Insanity: Murder, Madness, and the Law
The insanity defense is one of the oldest fixtures of the Anglo-American legal tradition. Though it is available to people charged with virtually any crime, and is often employed without controversy, homicide defendants who raise the insanity defense are often viewed by the public and even the legal system as trying to get away with murder. Often it seems that legal result of an insanity defense is unpredictable, and is determined not by the defendants mental state, but by their lawyers and psychologists influence. From the thousands of murder cases in which defendants have claimed insanity, Doctor Ewing has chosen ten of the most influential and widely varied. Some were successful in their insanity plea, while others were rejected. Some of the defendants remain household names years after the fact, like Jack Ruby, while others were never nationally publicized. Regardless of the circumstances, each case considered here was extremely controversial, hotly contested, and relied heavily on lengthy testimony by expert psychologists and psychiatrists. Several of them played a major role in shaping the criminal justice system as we know it today. In this book, Ewing skillfully conveys the psychological and legal drama of each case, while providing important and fresh professional insights. For the legal or psychological professional, as well as the interested reader, Insanity will take you into the minds of some of the most incomprehensible murderers of our age.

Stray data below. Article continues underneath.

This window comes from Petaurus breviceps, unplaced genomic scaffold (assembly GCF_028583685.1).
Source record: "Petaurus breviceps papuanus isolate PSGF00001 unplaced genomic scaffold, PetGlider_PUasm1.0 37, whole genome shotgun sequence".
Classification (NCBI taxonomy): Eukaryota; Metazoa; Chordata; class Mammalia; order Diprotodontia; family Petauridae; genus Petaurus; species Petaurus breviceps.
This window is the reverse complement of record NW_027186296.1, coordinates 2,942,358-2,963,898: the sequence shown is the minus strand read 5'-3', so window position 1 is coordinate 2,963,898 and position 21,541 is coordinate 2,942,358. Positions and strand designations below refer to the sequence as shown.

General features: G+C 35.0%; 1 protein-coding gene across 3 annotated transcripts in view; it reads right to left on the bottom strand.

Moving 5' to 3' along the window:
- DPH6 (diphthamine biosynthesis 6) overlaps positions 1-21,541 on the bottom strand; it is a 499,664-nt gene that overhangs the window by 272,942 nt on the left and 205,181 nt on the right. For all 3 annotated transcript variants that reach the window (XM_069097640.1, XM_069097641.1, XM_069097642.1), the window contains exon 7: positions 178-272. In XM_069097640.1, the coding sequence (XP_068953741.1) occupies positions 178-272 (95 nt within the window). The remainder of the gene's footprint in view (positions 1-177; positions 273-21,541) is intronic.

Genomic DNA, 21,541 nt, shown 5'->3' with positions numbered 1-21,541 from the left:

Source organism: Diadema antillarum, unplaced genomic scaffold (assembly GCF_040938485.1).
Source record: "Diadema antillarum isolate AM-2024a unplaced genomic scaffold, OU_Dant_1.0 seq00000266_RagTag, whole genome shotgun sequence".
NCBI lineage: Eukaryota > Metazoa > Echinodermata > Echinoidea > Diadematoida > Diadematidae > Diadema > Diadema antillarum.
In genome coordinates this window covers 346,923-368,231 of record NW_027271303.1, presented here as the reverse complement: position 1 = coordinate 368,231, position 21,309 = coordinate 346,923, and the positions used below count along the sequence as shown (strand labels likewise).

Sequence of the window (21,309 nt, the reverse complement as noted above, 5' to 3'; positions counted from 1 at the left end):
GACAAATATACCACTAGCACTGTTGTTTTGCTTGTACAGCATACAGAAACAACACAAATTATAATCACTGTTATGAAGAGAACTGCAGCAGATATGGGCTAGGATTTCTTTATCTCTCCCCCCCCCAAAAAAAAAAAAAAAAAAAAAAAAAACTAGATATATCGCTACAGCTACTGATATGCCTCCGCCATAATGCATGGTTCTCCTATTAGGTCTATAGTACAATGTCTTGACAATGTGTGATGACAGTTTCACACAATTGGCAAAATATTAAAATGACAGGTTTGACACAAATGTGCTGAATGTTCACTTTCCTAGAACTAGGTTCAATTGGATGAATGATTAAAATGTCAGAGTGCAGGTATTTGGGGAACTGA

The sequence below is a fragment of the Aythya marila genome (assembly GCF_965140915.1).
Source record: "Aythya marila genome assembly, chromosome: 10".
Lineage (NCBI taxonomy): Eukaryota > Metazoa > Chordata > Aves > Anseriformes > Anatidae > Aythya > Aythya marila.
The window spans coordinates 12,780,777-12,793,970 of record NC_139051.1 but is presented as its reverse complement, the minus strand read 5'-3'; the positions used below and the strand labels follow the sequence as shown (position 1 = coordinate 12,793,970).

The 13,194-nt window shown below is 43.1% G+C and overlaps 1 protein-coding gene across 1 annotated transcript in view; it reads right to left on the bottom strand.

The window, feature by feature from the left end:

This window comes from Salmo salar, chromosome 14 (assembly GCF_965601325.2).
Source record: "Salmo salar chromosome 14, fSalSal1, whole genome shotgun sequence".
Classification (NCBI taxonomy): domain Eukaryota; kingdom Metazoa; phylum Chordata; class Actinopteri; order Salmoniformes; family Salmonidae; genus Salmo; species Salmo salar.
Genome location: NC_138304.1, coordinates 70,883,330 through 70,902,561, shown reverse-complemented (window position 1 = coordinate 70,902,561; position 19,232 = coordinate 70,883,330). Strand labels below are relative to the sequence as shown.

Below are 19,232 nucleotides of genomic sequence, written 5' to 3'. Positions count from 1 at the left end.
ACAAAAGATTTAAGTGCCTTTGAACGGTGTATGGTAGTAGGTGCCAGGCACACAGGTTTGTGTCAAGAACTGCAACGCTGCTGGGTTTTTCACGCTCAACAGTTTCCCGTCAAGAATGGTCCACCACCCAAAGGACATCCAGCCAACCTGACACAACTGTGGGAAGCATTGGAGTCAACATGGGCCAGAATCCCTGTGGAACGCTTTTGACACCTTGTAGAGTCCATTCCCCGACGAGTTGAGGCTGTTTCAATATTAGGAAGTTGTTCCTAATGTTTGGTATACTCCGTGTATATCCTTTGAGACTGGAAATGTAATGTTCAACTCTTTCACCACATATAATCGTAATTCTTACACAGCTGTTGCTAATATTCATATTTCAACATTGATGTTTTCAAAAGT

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Andrea Yates Appeals Arthur Shawcross asked behavior Belli Berkowitz Brief for Defendant-Appellant charged Clark competent to stand convicted crime criminal cross-examination David Berkowitz defendant’s defense attorney Derrick diagnosis Dietz disease or defect disorder Eric Smith Eric’s evidence examined extreme emotional disturbance Fitzsimmons forensic forensic psychiatry Gacy Gacy’s Gibbs Goldstein guilty by reason Hegarty homicide hospital Ibid insanity defense Insanity Plea interview Jack Ruby John Wayne Gacy judge jurors Kendra Webdale killed knew Law & Order Lewis M’Naghten Mehl mental disease mental health experts mental illness murder opinion Panetti paranoid parole personality police officer prison prosecution prosecution’s prosecutor psychiatric psychiatrist psychological psychologist psychomotor psychotic question reason of insanity released response Robert Torsney Ruby’s schizophrenia seizure sentence sexual Shawcross shooting shot stand trial state’s suffered testified testimony Texas told the jury Torsney’s U.S. Supreme Court verdict wrong York